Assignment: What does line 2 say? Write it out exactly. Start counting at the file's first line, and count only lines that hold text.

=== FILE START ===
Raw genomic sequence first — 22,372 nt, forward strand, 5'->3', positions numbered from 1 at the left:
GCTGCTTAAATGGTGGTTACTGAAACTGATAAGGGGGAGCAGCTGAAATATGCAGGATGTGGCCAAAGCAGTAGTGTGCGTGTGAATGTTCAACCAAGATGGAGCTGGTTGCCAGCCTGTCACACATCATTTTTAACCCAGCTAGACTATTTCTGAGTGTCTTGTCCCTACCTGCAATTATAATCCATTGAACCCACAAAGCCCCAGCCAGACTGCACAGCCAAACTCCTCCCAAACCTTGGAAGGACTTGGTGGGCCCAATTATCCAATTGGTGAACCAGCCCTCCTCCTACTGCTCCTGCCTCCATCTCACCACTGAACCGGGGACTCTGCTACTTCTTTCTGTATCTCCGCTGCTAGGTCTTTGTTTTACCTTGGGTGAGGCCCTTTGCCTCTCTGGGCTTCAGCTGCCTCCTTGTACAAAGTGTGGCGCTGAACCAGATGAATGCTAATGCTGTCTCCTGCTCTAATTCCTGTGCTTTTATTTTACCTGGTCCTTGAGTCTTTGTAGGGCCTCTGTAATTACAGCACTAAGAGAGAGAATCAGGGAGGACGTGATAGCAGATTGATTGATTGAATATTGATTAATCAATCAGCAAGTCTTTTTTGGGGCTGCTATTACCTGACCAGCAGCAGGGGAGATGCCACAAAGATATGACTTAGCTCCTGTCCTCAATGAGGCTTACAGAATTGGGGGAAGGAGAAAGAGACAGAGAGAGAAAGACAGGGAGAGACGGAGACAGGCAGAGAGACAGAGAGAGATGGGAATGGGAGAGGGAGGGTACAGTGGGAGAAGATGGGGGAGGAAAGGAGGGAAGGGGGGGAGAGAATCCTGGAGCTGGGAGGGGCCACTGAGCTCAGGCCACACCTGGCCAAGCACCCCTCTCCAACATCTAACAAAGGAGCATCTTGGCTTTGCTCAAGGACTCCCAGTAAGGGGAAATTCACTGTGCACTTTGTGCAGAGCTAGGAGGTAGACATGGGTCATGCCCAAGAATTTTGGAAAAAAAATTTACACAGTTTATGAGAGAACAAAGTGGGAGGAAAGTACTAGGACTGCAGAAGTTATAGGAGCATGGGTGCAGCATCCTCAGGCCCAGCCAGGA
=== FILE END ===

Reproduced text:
GCTGCTTAAATGGTGGTTACTGAAACTGATAAGGGGGAGCAGCTGAAATATGCAGGATGTGGCCAAAGCAGTAGTGTGCGTGTGAATGTTCAACCAAGATGGAGCTGGTTGCCAGCCTGTCACACATCATTTTTAACCCAGCTAGACTATTTCTGAGTGTCTTGTCCCTACCTGCAATTATAATCCATTGAACCCACAAAGCCCCAGCCAGACTGCACAGCCAAACTCCTCCCAAACCTTGGAAGGACTTGGTGGGCCCAATTATCCAATTGGTGAACCAGCCCTCCTCCTACTGCTCCTGCCTCCATCTCACCACTGAACCGGGGACTCTGCTACTTCTTTCTGTATCTCCGCTGCTAGGTCTTTGTTTTACCTTGGGTGAGGCCCTTTGCCTCTCTGGGCTTCAGCTGCCTCCTTGTACAAAGTGTGGCGCTGAACCAGATGAATGCTAATGCTGTCTCCTGCTCTAATTCCTGTGCTTTTATTTTACCTGGTCCTTGAGTCTTTGTAGGGCCTCTGTAATTACAGCACTAAGAGAGAGAATCAGGGAGGACGTGATAGCAGATTGATTGATTGAATATTGATTAATCAATCAGCAAGTCTTTTTTGGGGCTGCTATTACCTGACCAGCAGCAGGGGAGATGCCACAAAGATATGACTTAGCTCCTGTCCTCAATGAGGCTTACAGAATTGGGGGAAGGAGAAAGAGACAGAGAGAGAAAGACAGGGAGAGACGGAGACAGGCAGAGAGACAGAGAGAGATGGGAATGGGAGAGGGAGGGTACAGTGGGAGAAGATGGGGGAGGAAAGGAGGGAAGGGGGGGAGAGAATCCTGGAGCTGGGAGGGGCCACTGAGCTCAGGCCACACCTGGCCAAGCACCCCTCTCCAACATCTAACAAAGGAGCATCTTGGCTTTGCTCAAGGACTCCCAGTAAGGGGAAATTCACTGTGCACTTTGTGCAGAGCTAGGAGGTAGACATGGGTCATGCCCAAGAATTTTGGAAAAAAAATTTACACAGTTTATGAGAGAACAAAGTGGGAGGAAAGTACTAGGACTGCAGAAGTTATAGGAGCATGGGTGCAGCATCCTCAGGCCCAGCCAGGA